Another missed assumption was that people will believe that this was a true pandemic with dire consequences. Epidemiology is all about numbers and patterns and probabilities. It isn’t so much about specific individual predictions as it is about the sum and average of those predictions. The Washington Post reports that perhaps the greatest missed assumption was that the pandemic would be politicized and people, most notably the President, would call it a hoax. Public trust is a powerful variable in any situation that requires interaction. From money being worth what we think it is worth, to the belief that the fire department will show up if your house is on fire, to there really being a threat of pandemic when the CDC tells you its real.

But when the President says that the doctors and scientists are part of the deep state and are purposely making it up to make him look bad, a significant portion of the population will ignore the threat and go about with their lives as normal. They thus put the whole society at a risk they wouldn’t have had to endure if everyone trusted that the outbreak was real. And coming on the heels of impeachment, in the midst of a Presidential election campaign in which a major pillar of the Democratic party is to show the President’s lack of leadership ability, it makes sense that a large portion of the political right might question the media’s motives. As Ross Douthat pointed out in the New York Times, the media’s initial message was one of tamping down the threat so as not to make this a racial event because of the virus’s origin in China.

By today, almost nobody believes that Covid is a hoax, but by now the damage has been done.

A third faulty assumption is that our deliberately-created just-in-time logistical system for all goods and services is sufficient in cases of national emergency. Over the past 20 years, corporations and governments have realized that our logistics infrastructure and our inventory algorithms are so advanced that it is more efficient and cost-effective to order items as they are needed to show up when there needed specifically where they’re needed rather than to keep inventories of spares in leased warehouses. Hospitals spend money on supplies and expect them to be delivered as they are used so that there is always a steady state of just the right amount of masks and ventilators on hand for the demand at that specific facility.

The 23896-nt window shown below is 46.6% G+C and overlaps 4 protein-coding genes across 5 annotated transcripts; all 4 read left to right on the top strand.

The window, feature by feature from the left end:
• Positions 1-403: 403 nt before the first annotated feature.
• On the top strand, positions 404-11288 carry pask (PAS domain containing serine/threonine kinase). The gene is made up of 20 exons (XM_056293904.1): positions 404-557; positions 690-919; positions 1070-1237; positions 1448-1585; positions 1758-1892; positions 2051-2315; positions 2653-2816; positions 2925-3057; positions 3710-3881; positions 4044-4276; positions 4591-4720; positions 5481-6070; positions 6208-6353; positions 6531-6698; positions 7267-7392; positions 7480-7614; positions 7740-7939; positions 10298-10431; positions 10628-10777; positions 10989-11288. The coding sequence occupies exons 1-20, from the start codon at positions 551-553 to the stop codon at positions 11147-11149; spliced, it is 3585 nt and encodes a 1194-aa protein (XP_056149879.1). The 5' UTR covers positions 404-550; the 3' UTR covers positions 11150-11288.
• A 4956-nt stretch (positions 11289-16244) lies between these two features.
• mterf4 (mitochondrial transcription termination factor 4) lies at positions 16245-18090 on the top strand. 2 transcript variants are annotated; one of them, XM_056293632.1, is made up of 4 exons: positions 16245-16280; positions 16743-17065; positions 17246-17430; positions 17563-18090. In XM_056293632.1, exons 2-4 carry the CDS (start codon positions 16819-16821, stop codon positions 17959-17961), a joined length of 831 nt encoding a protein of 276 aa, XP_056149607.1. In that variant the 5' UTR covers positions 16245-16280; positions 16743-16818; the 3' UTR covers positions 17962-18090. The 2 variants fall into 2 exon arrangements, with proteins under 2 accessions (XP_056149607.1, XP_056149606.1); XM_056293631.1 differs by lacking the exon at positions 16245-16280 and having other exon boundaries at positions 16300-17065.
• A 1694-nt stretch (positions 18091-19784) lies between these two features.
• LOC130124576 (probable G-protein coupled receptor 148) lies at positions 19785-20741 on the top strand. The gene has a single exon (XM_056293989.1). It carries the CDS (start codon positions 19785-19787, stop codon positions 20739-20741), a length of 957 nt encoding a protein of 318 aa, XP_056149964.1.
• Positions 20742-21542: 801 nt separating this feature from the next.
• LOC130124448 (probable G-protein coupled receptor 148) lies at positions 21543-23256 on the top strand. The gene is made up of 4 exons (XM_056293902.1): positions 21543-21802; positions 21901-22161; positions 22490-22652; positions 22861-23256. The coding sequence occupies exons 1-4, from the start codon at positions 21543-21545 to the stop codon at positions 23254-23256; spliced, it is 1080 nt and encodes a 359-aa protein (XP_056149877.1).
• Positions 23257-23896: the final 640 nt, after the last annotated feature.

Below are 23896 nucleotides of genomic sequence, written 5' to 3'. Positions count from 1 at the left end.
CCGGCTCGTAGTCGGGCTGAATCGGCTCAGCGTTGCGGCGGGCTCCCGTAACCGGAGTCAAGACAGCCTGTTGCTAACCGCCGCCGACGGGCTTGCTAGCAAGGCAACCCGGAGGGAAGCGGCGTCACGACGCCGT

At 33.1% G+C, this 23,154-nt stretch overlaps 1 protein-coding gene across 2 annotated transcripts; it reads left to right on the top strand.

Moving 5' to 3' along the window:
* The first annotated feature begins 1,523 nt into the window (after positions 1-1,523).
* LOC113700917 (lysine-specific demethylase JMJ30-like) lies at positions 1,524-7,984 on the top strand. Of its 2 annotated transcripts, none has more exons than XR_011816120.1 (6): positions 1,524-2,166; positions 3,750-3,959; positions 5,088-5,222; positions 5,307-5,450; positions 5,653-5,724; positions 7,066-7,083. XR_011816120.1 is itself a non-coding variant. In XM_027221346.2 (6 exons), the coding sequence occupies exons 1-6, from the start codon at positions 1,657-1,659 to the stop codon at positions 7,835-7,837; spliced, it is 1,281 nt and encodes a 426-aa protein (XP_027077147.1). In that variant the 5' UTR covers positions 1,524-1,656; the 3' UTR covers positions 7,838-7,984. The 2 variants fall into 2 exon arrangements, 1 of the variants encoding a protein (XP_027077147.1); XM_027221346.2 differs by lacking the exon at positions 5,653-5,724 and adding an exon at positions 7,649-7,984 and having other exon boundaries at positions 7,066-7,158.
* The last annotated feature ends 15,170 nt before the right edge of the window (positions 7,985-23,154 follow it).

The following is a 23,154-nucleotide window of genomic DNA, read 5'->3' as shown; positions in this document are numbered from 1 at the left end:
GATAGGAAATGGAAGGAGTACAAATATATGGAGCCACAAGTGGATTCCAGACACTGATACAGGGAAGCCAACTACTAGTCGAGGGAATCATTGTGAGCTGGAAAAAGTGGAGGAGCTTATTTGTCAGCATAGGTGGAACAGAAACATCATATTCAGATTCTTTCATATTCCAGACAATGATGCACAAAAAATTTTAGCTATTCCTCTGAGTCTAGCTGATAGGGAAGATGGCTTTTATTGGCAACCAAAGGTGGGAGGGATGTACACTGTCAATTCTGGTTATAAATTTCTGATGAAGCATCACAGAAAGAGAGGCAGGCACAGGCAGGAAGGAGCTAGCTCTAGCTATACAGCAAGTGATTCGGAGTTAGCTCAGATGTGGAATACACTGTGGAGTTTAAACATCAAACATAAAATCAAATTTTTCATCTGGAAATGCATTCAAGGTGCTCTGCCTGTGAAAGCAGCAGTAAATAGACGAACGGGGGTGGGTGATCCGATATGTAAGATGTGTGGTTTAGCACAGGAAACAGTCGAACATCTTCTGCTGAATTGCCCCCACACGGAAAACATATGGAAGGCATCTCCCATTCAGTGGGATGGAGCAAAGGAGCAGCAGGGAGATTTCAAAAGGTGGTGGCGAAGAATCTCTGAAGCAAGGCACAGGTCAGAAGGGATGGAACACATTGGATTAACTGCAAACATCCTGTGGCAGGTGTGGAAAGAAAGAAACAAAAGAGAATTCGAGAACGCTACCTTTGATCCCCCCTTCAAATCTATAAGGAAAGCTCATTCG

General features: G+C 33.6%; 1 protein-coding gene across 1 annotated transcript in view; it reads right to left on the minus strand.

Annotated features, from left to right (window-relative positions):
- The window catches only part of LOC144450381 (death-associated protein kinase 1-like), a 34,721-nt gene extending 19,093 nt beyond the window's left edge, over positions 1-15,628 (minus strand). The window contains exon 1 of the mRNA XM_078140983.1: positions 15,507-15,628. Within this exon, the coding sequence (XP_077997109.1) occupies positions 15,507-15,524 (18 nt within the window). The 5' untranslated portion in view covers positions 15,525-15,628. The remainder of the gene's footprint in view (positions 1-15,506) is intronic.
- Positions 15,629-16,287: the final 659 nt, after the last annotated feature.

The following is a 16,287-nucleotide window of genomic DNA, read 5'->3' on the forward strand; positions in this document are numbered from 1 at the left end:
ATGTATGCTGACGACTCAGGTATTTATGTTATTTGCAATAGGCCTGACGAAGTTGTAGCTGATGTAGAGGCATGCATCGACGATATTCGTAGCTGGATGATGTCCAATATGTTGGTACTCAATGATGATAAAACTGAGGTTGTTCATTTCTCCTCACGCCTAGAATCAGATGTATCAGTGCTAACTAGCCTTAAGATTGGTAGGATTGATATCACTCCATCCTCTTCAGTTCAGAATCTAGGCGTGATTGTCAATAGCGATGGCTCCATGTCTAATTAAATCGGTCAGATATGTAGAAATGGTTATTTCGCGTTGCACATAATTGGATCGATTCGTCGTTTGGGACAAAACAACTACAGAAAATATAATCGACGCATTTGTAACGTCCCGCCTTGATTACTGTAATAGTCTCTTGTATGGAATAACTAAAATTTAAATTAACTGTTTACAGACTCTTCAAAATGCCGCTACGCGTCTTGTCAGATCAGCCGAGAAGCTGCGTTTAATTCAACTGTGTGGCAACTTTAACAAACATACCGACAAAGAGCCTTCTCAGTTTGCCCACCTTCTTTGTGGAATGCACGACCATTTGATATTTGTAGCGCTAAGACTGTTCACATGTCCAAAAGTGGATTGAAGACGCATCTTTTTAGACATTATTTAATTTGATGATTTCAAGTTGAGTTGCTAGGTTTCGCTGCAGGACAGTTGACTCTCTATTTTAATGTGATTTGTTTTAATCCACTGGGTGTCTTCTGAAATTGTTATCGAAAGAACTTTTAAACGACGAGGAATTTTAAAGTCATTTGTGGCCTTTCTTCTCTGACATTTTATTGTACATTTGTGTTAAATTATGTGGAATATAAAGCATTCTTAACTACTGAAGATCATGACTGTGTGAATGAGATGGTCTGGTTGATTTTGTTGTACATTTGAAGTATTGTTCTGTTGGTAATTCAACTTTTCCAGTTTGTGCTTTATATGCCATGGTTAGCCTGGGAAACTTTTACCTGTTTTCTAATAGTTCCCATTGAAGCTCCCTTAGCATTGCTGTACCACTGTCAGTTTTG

What this means that at any given time in the logistics-chain there is a limited (read next to zero) amount of shelf-stock and excess inventory. By design, products on the shelf are those required for the immediate future. The era of the “in the back room” is over – most stores have only a transition area near the loading dock – all the product is on the shelf. Will there be a requirement to stockpile certain essential supplies for the completely unexpected? Will entities with excess (such as respirators in the current case) will be compelled to provide unused capacity to other localities in need – as opposed to holding onto to their resources anticipating the requirement to come their way.

But as we all see now, this fails utterly in a pandemic. Math is without emotion. It doesn’t care that people are suffering and that more will suffer int he coming weeks. Math tells us that the system which we deliberately designed for efficiency in steady-state operations cannot meet future demand when the amount of required equipment exceeds the manufacturing capacity to build it. And furthermore, when you factor in that much of the manufacturing capacity upon which we rely is located in China, we add multiple other variables beyond our control into the equation.